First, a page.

Day 1 of the Caribbean Multihull Challenge, sponsored by Yacht Club Port de Plaisance, is one for the books. Starting with lighter conditions than expected, the second race was sailed in a steady breeze. While everyone was looking at a win from one of the big and fast racing machines, such as Nemo, Arawak and Jetwave Avalon, it was the smaller local boats that stole the show in the racing class, with Enola taking today’s win. People may think of the cruising class as an afterthought, however Aravilla/Maritime School West Indies and Seaduction proofed everyone wrong today as they battled it out in the crystal-clear waters surrounding Sint Maarten.
The Race Committee decided on courses that kept the participants on the leeward side of the island, sending the 6 racing boats to Marigot Bay and the 2 cruisers to Plum Bay and back for the first race. Beginning in about 12 knots of wind, the racing boats were started first. Le Tri, a 42 ft trimaran, was well positioned and crossed the line first, with Nemo, the HH66, hot on its heels. The boats sailed along Pelican Bay to the first mark where they jibed towards the next mark off Long Bay. At the first mark rounding Nemo had already taken the lead, swiftly followed by Arawak. The second leg of the race towards Plum Bay was a real tug of war between Arawak, Nemo and Jetwave Avalon, as the latter two sailed side by side for a while passing Mullet Bay, only to see Nemo take back the lead when Jetwave Avalon blew its spinnaker. Arawak caught up before the rounding at Plum Bay and was briefly in the lead, when Nemo lost its momentum putting away the screecher. This didn’t last long as Nemo quickly accelerated upwind and got into Marigot Bay way ahead of Arawak and Jetwave Avalon.
“We were doing fabulous, making excellent speed, even keeping up with Nemo. At one point we were doing 18 knots, which caused for all sorts of mayhem when our feathering prop locked out and caused the engine to start and run into the red, shredding the water pump impeller. To top it off, not much later we blew our spinnaker, right before we were about to drop it and lost any chance to keep up with the fast boats.” Summarized Andy Morgan, owner of Jetwave Avalon when asked about his day.
After Plum Bay it was Le Tri who showed true tactics by hugging the coastline closely. Owner Fabrice Maitre had the benefit of local knowledge on board with the experienced local Melges 24 sailors Andrea Scarabelli and Christopher Marshall. The decision to sail close to shore made perfect sense for this 42ft trimaran and it shows in the results.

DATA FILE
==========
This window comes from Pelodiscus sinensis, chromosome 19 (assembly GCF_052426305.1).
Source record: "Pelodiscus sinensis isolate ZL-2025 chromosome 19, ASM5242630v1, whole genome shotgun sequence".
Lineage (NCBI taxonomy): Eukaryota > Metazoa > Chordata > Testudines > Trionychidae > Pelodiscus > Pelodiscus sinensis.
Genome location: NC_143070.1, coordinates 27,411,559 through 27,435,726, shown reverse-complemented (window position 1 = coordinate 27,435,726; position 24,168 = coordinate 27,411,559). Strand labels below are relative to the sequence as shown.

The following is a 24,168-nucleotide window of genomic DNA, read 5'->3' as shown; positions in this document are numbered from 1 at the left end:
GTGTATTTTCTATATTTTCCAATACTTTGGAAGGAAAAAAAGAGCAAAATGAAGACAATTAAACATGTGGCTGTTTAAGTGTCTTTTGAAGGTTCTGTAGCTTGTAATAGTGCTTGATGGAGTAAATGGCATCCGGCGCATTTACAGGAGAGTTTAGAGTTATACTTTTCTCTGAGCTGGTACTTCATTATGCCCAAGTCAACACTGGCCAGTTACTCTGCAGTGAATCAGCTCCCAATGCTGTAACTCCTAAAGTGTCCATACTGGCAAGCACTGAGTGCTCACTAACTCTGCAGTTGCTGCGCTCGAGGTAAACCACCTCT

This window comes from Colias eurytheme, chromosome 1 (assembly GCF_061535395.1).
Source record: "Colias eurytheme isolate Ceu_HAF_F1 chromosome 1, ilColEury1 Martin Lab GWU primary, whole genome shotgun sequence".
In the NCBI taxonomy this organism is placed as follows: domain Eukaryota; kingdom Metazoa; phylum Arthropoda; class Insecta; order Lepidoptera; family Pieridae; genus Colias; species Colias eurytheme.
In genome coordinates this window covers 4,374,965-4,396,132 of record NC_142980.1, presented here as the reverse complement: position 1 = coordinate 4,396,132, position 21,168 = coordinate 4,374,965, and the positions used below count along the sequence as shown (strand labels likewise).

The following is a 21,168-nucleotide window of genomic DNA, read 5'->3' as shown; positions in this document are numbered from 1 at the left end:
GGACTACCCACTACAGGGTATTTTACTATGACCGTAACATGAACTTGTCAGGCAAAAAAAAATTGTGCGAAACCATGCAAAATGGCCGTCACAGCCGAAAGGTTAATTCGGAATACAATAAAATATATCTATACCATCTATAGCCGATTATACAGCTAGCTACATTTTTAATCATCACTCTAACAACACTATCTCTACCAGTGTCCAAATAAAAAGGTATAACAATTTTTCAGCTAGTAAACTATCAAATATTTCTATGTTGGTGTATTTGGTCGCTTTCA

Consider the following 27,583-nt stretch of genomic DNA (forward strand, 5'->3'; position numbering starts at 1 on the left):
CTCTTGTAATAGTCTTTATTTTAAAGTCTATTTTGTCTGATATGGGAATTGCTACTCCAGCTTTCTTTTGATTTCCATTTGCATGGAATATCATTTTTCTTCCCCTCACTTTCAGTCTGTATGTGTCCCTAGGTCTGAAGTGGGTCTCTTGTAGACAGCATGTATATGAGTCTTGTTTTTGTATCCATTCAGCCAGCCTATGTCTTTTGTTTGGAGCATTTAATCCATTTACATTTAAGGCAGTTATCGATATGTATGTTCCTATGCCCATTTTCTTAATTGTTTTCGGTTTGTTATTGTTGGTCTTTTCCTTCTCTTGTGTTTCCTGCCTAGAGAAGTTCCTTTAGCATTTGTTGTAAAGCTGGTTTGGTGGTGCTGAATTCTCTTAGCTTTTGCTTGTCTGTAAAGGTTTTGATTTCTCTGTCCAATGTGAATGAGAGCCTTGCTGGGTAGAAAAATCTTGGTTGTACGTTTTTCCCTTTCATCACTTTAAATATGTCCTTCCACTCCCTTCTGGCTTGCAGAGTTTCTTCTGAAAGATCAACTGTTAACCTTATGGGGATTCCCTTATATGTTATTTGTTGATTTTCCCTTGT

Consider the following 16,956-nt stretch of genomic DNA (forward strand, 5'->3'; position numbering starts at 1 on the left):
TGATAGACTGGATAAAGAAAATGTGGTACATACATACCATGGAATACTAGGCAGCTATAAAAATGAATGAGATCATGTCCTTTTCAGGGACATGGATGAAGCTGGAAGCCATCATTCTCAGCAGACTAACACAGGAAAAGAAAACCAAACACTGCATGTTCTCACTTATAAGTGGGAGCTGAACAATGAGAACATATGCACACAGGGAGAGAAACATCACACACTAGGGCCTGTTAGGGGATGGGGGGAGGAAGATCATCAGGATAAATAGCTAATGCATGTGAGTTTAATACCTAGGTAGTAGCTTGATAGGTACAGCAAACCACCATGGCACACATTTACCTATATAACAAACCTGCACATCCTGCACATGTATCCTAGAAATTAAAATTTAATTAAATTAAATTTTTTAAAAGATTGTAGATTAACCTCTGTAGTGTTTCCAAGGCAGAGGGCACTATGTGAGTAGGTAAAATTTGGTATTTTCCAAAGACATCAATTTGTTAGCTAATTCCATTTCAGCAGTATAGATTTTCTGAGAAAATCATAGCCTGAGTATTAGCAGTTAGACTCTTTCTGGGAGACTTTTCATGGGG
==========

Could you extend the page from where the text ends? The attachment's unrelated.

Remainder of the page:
The bigger and faster cats made it back to Simpson Bay in just over 2 hours, with Nemo taking line honours.
Race two was a much shorter race taking the racing fleet back to Plum Bay, this time the wind picked up and made for some real cat and mouse action between some of the boats. Especially Jetwave Avalon and Le Tri kept the game up, with Jetwave Avalon stealing Le Tri’s wind twice. Le Tri kept the distance using its kite, an option that Jetwave Avalon no longer had after losing it in race 1. Avalon praised the crew of Le Tri on their tactics during race 2.
It was Enola, a KL28, who showed that consistency pays off, with two second places they won the Yacht Club Port de Plaisance Race Day 1 in racing class. “We didn’t expect to win today, but we had a perfect day, the boat ran well, and the crew, consisting of Patrick Moulinneuf, Sebastien Michaux and Sylvain Corroy, did a fantastic job. We have been racing together for many years and with this team it simply works.” Said boat owner Mitch Sylvano. Tryst came in second place, followed by Le Tri in third.
Meanwhile in the cruising class there was spectacularly tight racing between Aravilla/Maritime School West Indies and Seaduction, a Leopard 46 and Leopard 47. On race 1 Aravilla/Maritime School West Indies started off with a reef in the main, allowing Seaduction to get ahead of them. “If it was just a matter of taking the reef out, we would have done it a lot sooner, but when the wind really died down, we realized the halyard was tangled and we had to send someone up the mast before we could shake out the reef. Frisner, from our Kidz at Sea Program was the star today by going up the mast and sorting the problem.” Stated Iain Mobbs, sailing instructor for Maritime School West Indies. Although it made a difference as they gained on Seaduction, they just couldn’t beat them over the line. On race 2 Seaduction encountered a similar challenge when they could not get the spinnaker up and realized the spinnaker halyard was wrapped in the jib halyard. Mario Jonker, son of the owner Petro Jonker, was hoisted in the mast and they managed to sort out the issue, keeping the competition going all the way to the finish, this time Aravilla/Maritime School West took line honours.
Dana Clark purchased Aravilla/Maritime School West Indies only a month ago and met Garth Steyn, owner of the Maritime School West Indies, who not only convinced him to race in the Caribbean Multihull Challenge, but also offered to sponsor him and help him with crew through his Kidz at Sea Program. 3 newly graduated sailors got the opportunity to race for the very first time on a catamaran and were put hard to work, alongside veterans of the Sint Maarten sailing community, Rien Korteknie and Jon Westmoreland.
“This is the perfect way to learn, I have never sailed a catamaran before, having grown up jumping on a variety of monohulls, I never expected to be racing my own catamaran. I had an amazing crew and that just made my day.” Said owner Dana Clark who was seen on the bow with two thumbs up and a big smile on his face.
With two bullets Aravilla/Maritime School West Indies took the overall win on race day 1, leaving Seaduction in second place. Both crews are looking forward to getting back on the water and see what tomorrow brings.
or all results, photos and much more check out www.smyc.com/caribbean-multihull-challenge